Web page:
The changing demographics of travel
The global tourism industry is in the midst of a huge shift in demographics which mirrors the geopolitical and economic shifts throughout the world.
The past decade has witnessed significant geopolitical and economic upheavals all over the world. The developed world, which has enjoyed decades of unprecedented growth and prosperity, has stagnated economically and suffered bouts of recessions and bubble economics. During this time, the developing economies of Brazil, Russia, India, China (the BRIC countries) and other emerging countries have accumulated a tremendous amount of wealth. The most powerful and influential of these is China. The increasing desire of their population for Western style consumerism as a result of their improved standard of living is causing a tectonic shift in the global economic order from a Western and pre-dominantly English speaking economic framework toward a pluralistic one equally weighted with emerging economies.
Major turns in economic realities always present tremendous opportunities for those enterprises who are well positioned to engage with these emerging markets. The conventional Western and English oriented strategy which has served the travel industry so well is becoming increasingly ineffective and runs the risk of a business missing out on new opportunities.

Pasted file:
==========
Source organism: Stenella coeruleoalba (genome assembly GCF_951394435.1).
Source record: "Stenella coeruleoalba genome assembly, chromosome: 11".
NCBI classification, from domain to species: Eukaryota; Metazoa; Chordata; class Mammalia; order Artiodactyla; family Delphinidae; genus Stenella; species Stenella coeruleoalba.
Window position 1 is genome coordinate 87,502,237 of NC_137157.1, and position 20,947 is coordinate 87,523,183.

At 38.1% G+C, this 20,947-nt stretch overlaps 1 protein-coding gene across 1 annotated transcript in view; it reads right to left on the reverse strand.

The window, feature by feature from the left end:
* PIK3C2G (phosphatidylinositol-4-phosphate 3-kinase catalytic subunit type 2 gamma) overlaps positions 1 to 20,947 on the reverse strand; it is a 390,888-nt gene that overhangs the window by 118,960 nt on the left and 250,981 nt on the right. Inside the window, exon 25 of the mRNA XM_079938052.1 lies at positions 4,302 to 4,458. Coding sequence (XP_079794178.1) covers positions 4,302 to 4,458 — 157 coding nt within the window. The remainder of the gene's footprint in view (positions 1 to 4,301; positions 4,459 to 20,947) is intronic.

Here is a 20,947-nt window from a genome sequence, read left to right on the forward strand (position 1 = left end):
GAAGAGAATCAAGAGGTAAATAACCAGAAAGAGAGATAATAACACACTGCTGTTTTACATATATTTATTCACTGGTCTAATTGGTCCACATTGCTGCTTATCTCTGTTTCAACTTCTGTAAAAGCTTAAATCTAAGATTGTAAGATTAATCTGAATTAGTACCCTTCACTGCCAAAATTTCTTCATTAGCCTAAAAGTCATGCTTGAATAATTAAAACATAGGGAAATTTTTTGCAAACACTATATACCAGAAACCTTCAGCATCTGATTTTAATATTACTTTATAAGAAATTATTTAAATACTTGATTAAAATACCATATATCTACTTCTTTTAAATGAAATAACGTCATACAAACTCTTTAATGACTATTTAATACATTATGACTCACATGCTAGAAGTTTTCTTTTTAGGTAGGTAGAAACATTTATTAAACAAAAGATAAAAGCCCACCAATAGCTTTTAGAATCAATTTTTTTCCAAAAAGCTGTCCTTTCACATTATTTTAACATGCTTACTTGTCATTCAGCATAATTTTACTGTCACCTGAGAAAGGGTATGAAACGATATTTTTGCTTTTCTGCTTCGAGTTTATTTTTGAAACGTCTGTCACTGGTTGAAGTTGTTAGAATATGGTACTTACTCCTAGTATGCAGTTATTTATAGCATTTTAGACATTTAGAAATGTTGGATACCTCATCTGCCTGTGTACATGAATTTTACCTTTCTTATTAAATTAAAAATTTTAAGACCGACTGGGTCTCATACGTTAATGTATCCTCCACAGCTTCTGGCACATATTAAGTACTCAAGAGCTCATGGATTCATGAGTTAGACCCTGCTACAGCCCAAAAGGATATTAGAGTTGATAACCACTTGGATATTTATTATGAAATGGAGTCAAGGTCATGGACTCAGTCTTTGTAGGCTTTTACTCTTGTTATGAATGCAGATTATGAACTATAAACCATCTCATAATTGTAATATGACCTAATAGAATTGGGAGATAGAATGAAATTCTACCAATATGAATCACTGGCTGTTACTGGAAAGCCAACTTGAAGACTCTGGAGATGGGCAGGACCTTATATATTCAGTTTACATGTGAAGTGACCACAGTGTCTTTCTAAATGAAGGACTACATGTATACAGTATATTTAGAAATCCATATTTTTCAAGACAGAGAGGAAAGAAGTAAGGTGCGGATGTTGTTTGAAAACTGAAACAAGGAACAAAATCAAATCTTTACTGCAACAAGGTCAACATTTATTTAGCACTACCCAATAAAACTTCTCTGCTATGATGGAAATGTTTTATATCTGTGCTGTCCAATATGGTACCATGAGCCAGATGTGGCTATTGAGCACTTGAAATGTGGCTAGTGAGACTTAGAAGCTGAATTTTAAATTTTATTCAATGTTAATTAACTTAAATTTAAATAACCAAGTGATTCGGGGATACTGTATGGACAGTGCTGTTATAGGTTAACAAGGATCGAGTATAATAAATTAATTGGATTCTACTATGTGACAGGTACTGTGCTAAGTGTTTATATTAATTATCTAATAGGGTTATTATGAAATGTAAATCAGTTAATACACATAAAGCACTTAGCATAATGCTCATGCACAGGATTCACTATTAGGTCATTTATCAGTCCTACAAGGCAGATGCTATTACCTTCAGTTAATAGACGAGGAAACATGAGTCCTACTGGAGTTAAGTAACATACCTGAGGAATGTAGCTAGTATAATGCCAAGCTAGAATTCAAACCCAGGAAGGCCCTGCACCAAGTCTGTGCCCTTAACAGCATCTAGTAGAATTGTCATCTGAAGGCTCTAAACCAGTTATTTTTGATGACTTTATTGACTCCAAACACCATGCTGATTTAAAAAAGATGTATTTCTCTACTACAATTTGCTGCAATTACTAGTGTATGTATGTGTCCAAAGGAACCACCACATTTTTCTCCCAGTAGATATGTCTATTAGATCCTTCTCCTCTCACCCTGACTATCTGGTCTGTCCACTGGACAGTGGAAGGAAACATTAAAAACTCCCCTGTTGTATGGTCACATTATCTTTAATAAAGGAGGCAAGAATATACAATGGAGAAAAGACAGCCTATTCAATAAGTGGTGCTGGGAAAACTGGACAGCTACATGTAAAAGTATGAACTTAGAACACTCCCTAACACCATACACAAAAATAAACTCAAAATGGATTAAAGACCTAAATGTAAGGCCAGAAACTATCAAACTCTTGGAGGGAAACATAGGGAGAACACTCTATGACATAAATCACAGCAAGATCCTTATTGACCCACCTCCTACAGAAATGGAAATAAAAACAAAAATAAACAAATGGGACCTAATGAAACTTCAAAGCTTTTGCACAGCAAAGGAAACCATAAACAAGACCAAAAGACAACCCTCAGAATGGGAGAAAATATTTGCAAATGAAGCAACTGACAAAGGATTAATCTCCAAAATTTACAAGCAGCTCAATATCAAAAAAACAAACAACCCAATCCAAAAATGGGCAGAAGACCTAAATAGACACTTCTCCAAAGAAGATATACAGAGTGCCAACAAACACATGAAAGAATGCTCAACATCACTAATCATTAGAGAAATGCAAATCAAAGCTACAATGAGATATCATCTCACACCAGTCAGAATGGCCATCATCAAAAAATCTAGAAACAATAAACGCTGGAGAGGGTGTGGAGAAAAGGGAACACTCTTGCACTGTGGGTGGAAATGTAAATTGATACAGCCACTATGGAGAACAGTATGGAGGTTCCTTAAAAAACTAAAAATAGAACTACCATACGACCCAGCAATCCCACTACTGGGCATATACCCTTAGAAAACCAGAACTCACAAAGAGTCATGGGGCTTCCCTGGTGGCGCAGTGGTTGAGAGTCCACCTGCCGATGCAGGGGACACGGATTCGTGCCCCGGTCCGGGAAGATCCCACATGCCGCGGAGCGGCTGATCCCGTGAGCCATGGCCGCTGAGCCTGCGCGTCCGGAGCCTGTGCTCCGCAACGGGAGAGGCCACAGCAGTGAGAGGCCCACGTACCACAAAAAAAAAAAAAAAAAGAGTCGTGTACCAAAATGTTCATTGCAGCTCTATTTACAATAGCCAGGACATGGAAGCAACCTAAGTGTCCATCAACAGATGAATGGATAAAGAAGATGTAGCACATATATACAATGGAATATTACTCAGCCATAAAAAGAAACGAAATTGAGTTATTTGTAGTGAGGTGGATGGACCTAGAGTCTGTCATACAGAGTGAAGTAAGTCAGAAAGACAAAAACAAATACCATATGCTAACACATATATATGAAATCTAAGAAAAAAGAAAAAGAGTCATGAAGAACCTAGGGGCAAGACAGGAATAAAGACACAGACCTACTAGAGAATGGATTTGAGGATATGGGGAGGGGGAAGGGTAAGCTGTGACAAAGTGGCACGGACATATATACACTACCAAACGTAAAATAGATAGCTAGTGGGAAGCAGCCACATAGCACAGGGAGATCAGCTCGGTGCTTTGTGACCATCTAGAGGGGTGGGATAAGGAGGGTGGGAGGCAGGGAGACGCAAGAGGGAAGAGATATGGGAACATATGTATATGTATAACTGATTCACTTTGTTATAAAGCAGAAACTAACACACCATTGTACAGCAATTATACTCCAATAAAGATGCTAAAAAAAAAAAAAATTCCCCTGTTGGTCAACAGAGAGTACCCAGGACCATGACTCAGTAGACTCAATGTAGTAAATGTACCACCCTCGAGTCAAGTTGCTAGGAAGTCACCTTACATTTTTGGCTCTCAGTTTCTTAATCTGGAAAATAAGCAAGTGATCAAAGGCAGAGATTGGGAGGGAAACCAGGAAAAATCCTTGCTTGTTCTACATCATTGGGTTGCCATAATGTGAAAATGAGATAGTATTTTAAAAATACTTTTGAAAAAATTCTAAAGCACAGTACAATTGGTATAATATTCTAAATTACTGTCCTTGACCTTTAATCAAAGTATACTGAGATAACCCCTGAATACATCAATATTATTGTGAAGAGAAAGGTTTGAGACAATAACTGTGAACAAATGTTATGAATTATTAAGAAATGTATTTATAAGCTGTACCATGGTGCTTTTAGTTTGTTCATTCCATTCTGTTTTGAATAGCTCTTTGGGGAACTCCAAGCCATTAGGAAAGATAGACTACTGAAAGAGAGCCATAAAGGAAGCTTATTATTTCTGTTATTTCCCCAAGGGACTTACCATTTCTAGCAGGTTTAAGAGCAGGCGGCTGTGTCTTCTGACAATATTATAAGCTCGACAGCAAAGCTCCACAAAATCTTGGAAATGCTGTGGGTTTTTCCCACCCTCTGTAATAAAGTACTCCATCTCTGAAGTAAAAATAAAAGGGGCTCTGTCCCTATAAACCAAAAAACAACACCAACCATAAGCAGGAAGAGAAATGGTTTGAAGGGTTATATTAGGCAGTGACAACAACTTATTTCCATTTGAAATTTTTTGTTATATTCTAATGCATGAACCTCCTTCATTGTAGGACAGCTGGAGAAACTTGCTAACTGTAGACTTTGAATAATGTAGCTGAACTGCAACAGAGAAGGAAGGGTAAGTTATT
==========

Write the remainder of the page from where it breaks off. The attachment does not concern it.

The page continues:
Is your business positioned to surf this global tourism tidal wave?
- How Chinese tourists are causing a seismic shift in the tourism industry worldwide?
- What are the challenges trying to ride this giant wave?
- How Chichaku can help you become part of their decision tree before they embark on their journeys?
- What listing and marketing options are available to help your business differentiate and see which ones are right for you?
54 million outbound Chinese tourists in 2010 spending US $48 billion; highest spend per visitor in the U.S. and Europe